Ironrise, by Ironrise Games, is a board game where heroes and villains compete against each other to achieve noble or nefarious objectives in the steampunk world of Spirel. Players take on the roles of the aforementioned heroes and villains, each group forming a cooperative

team working together against the other in head-to-head competition. This beautifully-crafted game shines in every aspect, from gameplay design to component quality, and is sure to be a favorite for years to come.

“They belong to me now…all of them.”

Beckett Blackwell

The Basics

Gameplay consists of four phases: Start, Exploration, Adventure, and End. The Start and End phases consist of the expected resource collection, asset management, and turn resolution.

The Exploration phase allows players to move their characters on the game board, exploring five cities. Four of the cities each have six districts, while the titular city of Ironrise has nine.

During this phase heroes may also complete side quests specific to their location on the map, while villains can use torment cards to hinder the progress of the heroes.

During the Adventure phase, players work towards their primary objectives. For heroes this involves completing heroic endeavors, and for villains it involves carrying out diabolical schemes.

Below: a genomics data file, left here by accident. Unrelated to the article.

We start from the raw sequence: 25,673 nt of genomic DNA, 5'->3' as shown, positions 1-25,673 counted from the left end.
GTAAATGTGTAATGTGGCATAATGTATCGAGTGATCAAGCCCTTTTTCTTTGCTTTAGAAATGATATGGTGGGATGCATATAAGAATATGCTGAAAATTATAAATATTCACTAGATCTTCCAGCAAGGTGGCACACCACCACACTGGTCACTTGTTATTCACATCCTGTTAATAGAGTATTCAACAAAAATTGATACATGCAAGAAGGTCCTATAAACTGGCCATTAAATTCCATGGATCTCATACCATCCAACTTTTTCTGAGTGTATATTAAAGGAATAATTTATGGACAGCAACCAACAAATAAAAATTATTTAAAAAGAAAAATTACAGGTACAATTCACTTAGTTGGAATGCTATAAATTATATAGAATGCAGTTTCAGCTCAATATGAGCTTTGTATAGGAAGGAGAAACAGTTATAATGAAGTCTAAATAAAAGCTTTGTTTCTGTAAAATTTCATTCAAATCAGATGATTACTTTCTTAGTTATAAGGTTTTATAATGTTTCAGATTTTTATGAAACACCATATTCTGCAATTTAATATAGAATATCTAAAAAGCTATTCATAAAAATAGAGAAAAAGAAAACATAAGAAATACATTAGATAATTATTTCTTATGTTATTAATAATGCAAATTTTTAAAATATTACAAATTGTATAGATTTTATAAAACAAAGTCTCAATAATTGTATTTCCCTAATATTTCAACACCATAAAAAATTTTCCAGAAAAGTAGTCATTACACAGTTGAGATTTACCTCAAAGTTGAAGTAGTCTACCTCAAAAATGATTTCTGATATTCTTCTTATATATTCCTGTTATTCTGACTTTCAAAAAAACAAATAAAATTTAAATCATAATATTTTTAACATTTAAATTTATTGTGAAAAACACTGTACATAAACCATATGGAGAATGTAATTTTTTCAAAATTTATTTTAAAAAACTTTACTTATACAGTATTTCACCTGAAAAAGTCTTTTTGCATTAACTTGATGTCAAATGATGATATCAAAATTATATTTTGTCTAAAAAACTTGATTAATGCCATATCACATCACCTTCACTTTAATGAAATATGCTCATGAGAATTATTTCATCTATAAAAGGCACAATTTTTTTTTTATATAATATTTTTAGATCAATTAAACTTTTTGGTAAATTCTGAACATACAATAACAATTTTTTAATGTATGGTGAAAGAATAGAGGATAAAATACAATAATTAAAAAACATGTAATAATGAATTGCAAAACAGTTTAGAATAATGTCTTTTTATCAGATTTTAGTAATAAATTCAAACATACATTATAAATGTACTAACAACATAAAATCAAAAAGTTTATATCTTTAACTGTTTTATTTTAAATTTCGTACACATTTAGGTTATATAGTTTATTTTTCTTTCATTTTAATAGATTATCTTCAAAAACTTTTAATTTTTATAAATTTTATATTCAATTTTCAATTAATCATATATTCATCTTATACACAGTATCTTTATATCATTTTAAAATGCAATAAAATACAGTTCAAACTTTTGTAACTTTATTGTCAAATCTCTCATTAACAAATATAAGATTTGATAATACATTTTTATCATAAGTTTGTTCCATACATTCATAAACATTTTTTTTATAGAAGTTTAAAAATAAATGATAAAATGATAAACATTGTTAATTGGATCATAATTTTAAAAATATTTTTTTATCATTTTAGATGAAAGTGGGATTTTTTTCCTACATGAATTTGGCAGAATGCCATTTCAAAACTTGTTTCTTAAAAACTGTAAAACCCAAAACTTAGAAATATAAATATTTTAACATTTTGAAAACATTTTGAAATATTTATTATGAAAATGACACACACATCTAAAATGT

The mechanics of almost everything in the game comes down to the “challenge.” Each endeavor, scheme, and many side quests and torments all have challenges with difficulty modifiers.

During the challenge, a member of the opposing team will face off with the initiator in a bit of a mini-game of trying to out-do the other in a set of four categories: Martial, Savvy, Ingenuity, and Evasion. In short, this plays out in rounds of blind card play and token betting to amass points in the categories. Success and failure brings with it consequences and rewards for both parties in most cases, compounded by special asset cards that can be played during the challenge.


Everything about Ironrise screams quality. The box itself is a sturdy container that should last for years with attractive art and a matte finish that feels great in the hand. Before this even, one will notice that it is heavy. With hundreds of cards and tokens, the box is packed full of components.

Heroes and villains have their own huge decks of asset cards that range from number modifiers for challenges to special equipment and abilities. Each of the five cities has a small deck of side quest

cards, and as mentioned before villains have access to a deck of torment cards. There are also oversized character cards, and the heroic endeavors and villainous schemes are also represented on oversized cards. The cards are all printed on average weight paper with semi-gloss finishes, and while not the heaviest stock I’ve encountered they are definitely not flimsy. I’d say they’re just a tad lighter weight than Magic: The Gathering cards but superior quality in printing and finish.

Sideboards act as both asset trackers and the play-space for challenges, and the card stock on these is thick enough that should things come to physical blows each player will surely have a weapon handy.

The tokens are also nice and thick, and at about an inch across, they are generously sized and easy to manipulate. They were all set in their punch boards in the box, but came loose easily and with no fraying.